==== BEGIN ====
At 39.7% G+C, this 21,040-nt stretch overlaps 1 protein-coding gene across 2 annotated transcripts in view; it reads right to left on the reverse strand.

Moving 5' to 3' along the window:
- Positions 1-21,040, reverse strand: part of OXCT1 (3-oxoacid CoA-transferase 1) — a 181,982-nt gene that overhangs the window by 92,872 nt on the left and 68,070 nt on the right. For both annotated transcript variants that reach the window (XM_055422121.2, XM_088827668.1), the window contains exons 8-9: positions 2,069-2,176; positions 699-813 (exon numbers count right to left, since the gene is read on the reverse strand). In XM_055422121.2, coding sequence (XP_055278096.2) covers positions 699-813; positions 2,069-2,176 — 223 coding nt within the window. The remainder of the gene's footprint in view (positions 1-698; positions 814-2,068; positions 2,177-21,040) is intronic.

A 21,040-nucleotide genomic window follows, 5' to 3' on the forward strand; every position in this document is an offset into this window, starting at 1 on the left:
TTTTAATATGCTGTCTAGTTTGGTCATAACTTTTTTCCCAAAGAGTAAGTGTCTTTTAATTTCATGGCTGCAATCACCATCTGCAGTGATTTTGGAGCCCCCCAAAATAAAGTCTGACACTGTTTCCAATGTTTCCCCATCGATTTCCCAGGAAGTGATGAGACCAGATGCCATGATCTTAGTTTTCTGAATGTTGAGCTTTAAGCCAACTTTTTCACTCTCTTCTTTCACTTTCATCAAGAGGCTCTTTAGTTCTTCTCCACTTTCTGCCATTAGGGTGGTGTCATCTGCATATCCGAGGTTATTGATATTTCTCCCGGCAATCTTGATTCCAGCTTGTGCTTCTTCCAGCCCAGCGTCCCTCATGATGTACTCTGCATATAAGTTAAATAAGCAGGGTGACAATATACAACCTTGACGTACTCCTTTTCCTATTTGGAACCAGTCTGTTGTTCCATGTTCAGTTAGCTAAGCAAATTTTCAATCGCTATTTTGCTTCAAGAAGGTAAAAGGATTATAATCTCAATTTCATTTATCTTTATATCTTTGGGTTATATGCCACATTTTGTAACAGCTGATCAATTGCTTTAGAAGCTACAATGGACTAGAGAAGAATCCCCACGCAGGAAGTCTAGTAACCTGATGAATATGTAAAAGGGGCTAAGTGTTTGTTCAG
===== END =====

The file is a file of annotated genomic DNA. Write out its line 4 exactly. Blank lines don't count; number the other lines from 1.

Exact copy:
A 21,040-nucleotide genomic window follows, 5' to 3' on the forward strand; every position in this document is an offset into this window, starting at 1 on the left: